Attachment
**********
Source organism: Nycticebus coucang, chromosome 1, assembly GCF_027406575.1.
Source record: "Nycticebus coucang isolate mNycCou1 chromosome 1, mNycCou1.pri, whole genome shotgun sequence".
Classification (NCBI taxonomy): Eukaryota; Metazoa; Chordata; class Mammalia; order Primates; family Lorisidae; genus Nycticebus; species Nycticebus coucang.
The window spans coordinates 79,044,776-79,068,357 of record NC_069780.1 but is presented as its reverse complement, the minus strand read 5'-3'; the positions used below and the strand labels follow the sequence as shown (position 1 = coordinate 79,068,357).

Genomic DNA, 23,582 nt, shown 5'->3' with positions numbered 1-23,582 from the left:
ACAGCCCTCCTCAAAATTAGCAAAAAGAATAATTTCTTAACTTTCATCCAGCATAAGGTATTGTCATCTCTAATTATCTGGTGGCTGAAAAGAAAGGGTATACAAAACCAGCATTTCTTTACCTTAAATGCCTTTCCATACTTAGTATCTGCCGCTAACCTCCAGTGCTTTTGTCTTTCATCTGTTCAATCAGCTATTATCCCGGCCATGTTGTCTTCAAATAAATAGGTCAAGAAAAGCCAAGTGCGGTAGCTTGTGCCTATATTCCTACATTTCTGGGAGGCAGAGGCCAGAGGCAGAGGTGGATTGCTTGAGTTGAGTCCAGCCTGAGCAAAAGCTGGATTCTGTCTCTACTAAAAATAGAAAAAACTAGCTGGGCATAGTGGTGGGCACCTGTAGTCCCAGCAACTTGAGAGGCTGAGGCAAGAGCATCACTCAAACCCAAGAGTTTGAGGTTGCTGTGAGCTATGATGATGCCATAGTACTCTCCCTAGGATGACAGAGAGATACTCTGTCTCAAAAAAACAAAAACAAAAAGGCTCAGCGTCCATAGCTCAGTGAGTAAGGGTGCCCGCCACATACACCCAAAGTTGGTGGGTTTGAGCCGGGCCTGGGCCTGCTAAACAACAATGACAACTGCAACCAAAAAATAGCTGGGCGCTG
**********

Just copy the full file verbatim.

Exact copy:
Source organism: Nycticebus coucang, chromosome 1, assembly GCF_027406575.1.
Source record: "Nycticebus coucang isolate mNycCou1 chromosome 1, mNycCou1.pri, whole genome shotgun sequence".
Classification (NCBI taxonomy): Eukaryota; Metazoa; Chordata; class Mammalia; order Primates; family Lorisidae; genus Nycticebus; species Nycticebus coucang.
The window spans coordinates 79,044,776-79,068,357 of record NC_069780.1 but is presented as its reverse complement, the minus strand read 5'-3'; the positions used below and the strand labels follow the sequence as shown (position 1 = coordinate 79,068,357).

Genomic DNA, 23,582 nt, shown 5'->3' with positions numbered 1-23,582 from the left:
ACAGCCCTCCTCAAAATTAGCAAAAAGAATAATTTCTTAACTTTCATCCAGCATAAGGTATTGTCATCTCTAATTATCTGGTGGCTGAAAAGAAAGGGTATACAAAACCAGCATTTCTTTACCTTAAATGCCTTTCCATACTTAGTATCTGCCGCTAACCTCCAGTGCTTTTGTCTTTCATCTGTTCAATCAGCTATTATCCCGGCCATGTTGTCTTCAAATAAATAGGTCAAGAAAAGCCAAGTGCGGTAGCTTGTGCCTATATTCCTACATTTCTGGGAGGCAGAGGCCAGAGGCAGAGGTGGATTGCTTGAGTTGAGTCCAGCCTGAGCAAAAGCTGGATTCTGTCTCTACTAAAAATAGAAAAAACTAGCTGGGCATAGTGGTGGGCACCTGTAGTCCCAGCAACTTGAGAGGCTGAGGCAAGAGCATCACTCAAACCCAAGAGTTTGAGGTTGCTGTGAGCTATGATGATGCCATAGTACTCTCCCTAGGATGACAGAGAGATACTCTGTCTCAAAAAAACAAAAACAAAAAGGCTCAGCGTCCATAGCTCAGTGAGTAAGGGTGCCCGCCACATACACCCAAAGTTGGTGGGTTTGAGCCGGGCCTGGGCCTGCTAAACAACAATGACAACTGCAACCAAAAAATAGCTGGGCGCTG